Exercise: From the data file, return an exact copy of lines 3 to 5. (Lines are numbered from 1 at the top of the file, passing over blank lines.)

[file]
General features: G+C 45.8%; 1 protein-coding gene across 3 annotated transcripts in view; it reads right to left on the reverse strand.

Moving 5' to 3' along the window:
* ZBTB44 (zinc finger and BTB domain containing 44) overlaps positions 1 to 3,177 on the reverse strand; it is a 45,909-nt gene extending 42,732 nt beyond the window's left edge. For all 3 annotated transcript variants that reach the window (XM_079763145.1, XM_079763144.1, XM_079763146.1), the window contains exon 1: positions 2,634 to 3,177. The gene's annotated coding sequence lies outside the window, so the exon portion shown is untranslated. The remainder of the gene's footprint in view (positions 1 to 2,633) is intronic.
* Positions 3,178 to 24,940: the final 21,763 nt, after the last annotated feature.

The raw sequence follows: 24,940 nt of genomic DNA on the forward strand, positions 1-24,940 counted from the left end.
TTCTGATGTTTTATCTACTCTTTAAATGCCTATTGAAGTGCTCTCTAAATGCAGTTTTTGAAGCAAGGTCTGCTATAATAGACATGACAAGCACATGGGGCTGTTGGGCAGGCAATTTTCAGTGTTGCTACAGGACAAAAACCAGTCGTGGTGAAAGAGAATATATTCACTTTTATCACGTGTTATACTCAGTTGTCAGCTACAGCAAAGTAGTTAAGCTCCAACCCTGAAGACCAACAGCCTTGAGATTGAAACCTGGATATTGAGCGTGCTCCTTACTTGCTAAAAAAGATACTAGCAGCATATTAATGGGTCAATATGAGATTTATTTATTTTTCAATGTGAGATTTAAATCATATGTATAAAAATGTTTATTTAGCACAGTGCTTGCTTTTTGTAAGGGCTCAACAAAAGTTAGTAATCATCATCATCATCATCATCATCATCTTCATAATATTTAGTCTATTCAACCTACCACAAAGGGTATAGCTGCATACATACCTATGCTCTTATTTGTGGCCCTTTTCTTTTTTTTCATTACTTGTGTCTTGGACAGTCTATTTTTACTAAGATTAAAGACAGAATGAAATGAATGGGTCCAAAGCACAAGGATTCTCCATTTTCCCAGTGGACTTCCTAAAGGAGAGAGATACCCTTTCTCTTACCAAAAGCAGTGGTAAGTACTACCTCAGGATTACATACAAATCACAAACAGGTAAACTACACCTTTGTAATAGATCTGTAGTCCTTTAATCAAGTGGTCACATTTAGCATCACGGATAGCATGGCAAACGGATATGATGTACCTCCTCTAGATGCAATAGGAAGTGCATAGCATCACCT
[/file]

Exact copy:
* ZBTB44 (zinc finger and BTB domain containing 44) overlaps positions 1 to 3,177 on the reverse strand; it is a 45,909-nt gene extending 42,732 nt beyond the window's left edge. For all 3 annotated transcript variants that reach the window (XM_079763145.1, XM_079763144.1, XM_079763146.1), the window contains exon 1: positions 2,634 to 3,177. The gene's annotated coding sequence lies outside the window, so the exon portion shown is untranslated. The remainder of the gene's footprint in view (positions 1 to 2,633) is intronic.
* Positions 3,178 to 24,940: the final 21,763 nt, after the last annotated feature.

The raw sequence follows: 24,940 nt of genomic DNA on the forward strand, positions 1-24,940 counted from the left end.